The Pulaski Township supervisors have new rules for public meetings.
At their meeting Monday, the supervisors unanimously approved a new policy on recording meetings.
While state law protects the right of anyone to audio or video record a public government meeting, the supervisors will now restrict anyone recording a meeting to the back of the township meeting room.
The rule will cover all meetings of the supervisors, the planning commission and zoning hearing board, according to Supervisor Lori Sniezek, who read the policy.
It states that any violations will be considered a disruption of a public hearing. Violators will be asked to “cease and desist” and if they do not, would be required to surrender their recording device, she said. If the violator still persists, he or she would be escorted from the building, Sniezek said.
No copies of the new policy were available to the public at the meeting. The New Castle News was told that in order to obtain a copy, it had to file a written public information request, which the township accepts only during regular business hours. The News did so Tuesday during business hours and is waiting for a copy of the new rules.
The township has five business days to fill the request, under the state open records law.
Also Monday, Supervisor Sam Varano announced another new township rule that all questions from the public now must be asked during the meeting.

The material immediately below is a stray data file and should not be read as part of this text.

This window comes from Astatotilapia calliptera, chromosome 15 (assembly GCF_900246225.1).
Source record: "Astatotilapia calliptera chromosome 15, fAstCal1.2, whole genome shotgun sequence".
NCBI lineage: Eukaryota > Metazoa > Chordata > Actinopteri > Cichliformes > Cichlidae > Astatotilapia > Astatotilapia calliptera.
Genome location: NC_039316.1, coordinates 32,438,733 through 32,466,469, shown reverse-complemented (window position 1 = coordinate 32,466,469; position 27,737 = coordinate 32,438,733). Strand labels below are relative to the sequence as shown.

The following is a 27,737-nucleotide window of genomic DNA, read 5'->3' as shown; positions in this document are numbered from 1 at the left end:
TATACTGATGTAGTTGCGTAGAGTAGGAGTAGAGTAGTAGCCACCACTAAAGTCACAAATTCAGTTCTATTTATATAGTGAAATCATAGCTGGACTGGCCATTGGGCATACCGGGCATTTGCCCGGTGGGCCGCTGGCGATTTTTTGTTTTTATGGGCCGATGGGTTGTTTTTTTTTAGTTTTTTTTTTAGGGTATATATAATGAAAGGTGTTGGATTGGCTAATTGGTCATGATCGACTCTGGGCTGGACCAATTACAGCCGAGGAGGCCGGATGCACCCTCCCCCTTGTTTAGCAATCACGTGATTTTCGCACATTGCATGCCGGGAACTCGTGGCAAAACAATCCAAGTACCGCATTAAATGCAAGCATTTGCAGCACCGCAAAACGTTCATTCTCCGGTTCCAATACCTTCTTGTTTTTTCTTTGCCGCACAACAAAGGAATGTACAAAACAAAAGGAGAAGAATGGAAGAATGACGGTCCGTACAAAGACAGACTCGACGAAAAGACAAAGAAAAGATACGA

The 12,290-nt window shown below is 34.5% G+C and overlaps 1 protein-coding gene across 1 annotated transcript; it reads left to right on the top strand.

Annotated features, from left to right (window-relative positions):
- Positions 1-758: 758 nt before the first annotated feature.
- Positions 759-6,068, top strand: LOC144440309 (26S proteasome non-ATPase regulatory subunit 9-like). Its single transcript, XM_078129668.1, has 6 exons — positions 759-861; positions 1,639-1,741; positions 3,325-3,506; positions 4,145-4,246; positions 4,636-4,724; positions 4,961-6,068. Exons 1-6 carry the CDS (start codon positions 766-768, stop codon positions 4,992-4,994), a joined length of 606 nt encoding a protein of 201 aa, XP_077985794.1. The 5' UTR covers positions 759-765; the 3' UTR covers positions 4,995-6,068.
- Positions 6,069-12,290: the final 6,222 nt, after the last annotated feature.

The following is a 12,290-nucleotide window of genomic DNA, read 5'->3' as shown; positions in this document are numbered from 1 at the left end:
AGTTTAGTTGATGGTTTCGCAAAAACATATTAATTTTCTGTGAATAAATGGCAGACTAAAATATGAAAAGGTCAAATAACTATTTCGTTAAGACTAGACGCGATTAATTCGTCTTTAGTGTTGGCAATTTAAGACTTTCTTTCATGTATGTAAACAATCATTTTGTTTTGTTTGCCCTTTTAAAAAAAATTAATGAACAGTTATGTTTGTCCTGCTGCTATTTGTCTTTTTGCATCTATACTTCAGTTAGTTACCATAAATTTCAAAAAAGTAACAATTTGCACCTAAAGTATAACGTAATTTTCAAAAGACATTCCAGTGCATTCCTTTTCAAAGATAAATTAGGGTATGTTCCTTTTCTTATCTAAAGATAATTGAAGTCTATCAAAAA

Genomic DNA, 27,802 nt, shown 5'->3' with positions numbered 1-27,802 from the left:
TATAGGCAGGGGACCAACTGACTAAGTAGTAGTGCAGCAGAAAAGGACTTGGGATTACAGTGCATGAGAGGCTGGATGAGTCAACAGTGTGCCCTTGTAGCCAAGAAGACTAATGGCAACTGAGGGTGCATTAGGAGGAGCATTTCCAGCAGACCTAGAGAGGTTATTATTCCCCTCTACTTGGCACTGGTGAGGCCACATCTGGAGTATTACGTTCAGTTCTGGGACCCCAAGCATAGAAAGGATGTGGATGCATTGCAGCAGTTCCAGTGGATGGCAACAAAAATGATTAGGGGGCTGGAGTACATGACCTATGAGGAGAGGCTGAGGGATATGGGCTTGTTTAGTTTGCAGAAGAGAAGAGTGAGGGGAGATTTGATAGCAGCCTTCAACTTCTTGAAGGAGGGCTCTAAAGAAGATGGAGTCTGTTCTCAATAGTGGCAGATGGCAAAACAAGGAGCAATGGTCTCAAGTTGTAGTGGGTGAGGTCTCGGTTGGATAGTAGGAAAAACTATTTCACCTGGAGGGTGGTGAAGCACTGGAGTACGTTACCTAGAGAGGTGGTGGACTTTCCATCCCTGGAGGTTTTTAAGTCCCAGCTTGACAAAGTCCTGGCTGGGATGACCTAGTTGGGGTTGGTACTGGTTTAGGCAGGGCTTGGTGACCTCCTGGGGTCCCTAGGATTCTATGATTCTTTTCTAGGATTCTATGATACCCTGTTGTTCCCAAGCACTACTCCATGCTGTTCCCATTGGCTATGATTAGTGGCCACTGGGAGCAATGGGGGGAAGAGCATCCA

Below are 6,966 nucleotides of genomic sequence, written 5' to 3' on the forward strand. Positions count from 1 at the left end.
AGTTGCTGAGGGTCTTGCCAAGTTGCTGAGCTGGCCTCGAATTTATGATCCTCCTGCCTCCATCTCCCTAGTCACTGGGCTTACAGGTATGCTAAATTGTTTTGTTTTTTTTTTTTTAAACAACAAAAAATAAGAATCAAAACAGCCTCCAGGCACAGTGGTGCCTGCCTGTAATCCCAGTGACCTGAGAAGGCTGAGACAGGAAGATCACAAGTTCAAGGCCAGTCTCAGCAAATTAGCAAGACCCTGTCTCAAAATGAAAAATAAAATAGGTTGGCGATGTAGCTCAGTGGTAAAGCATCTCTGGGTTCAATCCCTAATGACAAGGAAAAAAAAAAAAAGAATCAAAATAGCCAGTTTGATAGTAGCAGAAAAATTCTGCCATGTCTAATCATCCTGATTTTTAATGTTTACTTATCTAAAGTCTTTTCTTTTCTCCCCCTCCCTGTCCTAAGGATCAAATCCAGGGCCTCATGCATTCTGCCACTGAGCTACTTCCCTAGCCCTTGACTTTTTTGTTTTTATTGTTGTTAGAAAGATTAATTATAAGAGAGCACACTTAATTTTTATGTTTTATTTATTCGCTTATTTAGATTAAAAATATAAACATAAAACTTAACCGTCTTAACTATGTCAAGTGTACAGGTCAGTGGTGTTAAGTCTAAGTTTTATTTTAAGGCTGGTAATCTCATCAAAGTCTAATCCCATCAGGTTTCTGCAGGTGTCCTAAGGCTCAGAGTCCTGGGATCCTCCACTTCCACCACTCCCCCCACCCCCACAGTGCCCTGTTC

He said the supervisors will not speak with any member of the public after the meeting. He instructed those attending Monday that when the supervisors exited at the end of the meeting, no one was to approach them or ask them questions.
He said the supervisors had “been advised” to do this, in order to avoid violations of the “Sunshine Law.”
When asked by The News whether this applies to routine questions such as spellings or clarification of meeting business, Varano said it does and declined to answer any such questions.
He repeated that the supervisors had been advised to operate in this manner.
The township’s solicitor, Richard Harper, did not attend Monday’s meeting and attempts to reach him Tuesday were unsuccessful.
Video recording of meetings has been an issue in Pulaski, where a township police officer seized one resident’s recording device during a meeting in July 2013, after she had refused to stop recording. The device was later returned and Harper stated it is legal to record a meeting.
Since then, several people have been recording township meetings and hearings on various devices.